tenplay
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So now I have three large chard plants that have gone to seed. Should I cut them down and place the hundreds of seeds in the ground now? Or should I just let them complete the natural process of falling to the ground in a few weeks or months? It is just starting to heat up here in Western Washington with almost 3 months left in the growing season.

cynthia_h
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tenplay wrote:Your experience of growing chard successfully in partial sun is encouraging. I have a large section of the back yard that is in the full sun only until noon or so. I have been reluctant to plant anything there because of the limited sun.

How does chard fare with slugs, which we have a lot of here in Western Washington state? Thanks.
When I have young chard plants, I monitor them regularly for snail/slug attacks. The snails/slugs like these plants as much as we do. Alas. Once the chard has attained full size, it can afford to give up some of its mass to the gastropods, but why let them enjoy the fruits of *your* labors? At that point, I look to my chard as a snail/slug attractor, and have very successful Snail Hunts. :twisted:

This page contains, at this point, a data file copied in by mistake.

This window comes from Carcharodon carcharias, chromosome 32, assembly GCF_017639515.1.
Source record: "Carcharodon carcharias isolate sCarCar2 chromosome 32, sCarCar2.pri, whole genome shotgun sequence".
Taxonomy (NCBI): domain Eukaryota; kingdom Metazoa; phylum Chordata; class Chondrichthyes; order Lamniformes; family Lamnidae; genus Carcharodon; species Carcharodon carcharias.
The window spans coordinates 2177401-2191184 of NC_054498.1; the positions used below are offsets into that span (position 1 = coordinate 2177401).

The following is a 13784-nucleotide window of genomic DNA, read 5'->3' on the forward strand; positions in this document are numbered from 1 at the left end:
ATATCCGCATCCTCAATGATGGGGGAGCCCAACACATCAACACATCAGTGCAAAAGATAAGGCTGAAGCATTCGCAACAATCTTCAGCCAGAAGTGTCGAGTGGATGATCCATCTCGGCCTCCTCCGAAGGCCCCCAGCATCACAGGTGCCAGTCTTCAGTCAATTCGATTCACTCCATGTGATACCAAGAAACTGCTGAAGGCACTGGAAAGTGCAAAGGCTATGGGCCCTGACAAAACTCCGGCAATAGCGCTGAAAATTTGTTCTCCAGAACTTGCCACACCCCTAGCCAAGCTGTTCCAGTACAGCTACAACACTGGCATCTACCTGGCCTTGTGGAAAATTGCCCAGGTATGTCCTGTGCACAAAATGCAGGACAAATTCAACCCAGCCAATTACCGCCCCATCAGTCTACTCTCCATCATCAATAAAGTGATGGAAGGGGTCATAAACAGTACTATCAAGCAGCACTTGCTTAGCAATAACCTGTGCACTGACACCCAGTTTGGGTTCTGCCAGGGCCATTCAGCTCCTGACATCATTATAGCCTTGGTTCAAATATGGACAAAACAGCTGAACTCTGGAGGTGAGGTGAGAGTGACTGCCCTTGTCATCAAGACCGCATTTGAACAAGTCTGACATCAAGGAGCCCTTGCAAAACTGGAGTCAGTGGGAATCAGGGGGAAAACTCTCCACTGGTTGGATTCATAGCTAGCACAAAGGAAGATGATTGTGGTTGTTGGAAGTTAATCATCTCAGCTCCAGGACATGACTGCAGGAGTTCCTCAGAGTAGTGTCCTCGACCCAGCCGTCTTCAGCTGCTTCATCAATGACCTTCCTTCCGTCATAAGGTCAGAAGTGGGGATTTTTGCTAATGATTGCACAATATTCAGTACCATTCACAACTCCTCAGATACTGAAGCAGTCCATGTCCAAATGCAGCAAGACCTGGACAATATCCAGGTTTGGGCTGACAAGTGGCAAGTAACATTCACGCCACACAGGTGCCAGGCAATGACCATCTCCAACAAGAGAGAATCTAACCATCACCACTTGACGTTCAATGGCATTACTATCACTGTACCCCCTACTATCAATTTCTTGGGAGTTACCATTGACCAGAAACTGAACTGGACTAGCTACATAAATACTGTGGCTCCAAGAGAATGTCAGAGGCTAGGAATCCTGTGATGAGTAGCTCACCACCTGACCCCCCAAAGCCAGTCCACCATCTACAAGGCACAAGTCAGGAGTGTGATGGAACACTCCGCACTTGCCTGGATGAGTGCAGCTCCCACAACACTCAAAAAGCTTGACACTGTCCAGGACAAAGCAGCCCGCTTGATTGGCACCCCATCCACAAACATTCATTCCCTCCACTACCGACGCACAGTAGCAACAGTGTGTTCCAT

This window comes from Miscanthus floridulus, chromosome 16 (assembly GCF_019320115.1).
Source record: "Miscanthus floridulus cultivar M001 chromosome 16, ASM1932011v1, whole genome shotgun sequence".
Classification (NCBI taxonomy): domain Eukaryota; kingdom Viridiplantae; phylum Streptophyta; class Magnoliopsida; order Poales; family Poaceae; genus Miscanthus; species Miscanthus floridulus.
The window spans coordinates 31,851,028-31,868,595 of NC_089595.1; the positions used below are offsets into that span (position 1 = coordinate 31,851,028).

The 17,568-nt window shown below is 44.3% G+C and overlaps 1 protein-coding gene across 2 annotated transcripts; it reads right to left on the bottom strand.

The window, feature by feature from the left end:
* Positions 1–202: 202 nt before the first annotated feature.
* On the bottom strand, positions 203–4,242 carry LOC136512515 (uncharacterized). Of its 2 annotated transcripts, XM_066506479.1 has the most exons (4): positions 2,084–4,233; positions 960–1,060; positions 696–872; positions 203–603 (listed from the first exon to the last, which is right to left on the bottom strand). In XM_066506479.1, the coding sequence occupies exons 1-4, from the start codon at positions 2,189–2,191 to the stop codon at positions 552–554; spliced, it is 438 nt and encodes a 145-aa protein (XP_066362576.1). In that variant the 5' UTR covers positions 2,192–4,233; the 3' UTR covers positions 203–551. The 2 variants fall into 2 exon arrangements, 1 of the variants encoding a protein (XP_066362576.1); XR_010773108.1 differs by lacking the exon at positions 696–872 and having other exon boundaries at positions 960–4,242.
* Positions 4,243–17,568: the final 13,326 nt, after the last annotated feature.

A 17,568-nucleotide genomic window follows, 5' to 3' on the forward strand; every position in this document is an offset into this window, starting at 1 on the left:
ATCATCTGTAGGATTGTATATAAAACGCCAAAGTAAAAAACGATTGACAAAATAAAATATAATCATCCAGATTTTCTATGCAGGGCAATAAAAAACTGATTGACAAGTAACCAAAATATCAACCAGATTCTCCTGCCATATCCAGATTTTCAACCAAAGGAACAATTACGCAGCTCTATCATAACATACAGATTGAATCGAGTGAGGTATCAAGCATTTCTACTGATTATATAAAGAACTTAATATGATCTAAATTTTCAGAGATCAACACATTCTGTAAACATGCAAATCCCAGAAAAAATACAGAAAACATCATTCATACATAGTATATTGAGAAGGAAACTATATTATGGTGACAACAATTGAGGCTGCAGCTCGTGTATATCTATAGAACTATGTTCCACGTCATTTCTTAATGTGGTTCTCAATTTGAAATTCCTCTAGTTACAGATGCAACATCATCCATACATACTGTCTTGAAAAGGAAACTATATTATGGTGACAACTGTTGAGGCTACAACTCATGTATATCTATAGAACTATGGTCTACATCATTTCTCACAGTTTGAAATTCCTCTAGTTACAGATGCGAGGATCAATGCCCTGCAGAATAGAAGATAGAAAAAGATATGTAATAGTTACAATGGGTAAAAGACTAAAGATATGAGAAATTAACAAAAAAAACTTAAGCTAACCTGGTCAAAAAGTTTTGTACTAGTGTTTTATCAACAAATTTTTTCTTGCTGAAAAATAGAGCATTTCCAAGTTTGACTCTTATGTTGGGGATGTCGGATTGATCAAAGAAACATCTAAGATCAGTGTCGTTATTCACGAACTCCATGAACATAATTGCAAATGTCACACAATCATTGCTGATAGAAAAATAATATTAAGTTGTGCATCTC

Cynthia H.
Sunset Zone 17, USDA Zone 9

cynthia_h
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tenplay wrote:So now I have three large chard plants that have gone to seed. Should I cut them down and place the hundreds of seeds in the ground now? Or should I just let them complete the natural process of falling to the ground in a few weeks or months? It is just starting to heat up here in Western Washington with almost 3 months left in the growing season.
If you look closely at the seeds, they may still be green. Mature seeds, ready to fall on the ground and spring up as new chardlings, will be dry and brown. It takes maybe eight (?) or ten (?) weeks from when the seeds first appear, as shown in the photos upthread, to when they start to look dried and brown. I still have one chard plant in raised Bed #1 whose seeds aren't completely dry, but I was harvesting leaves from this one as recently as March or April, when I finally stopped cutting it back and let it go to seed.

Cynthia H.

Bobberman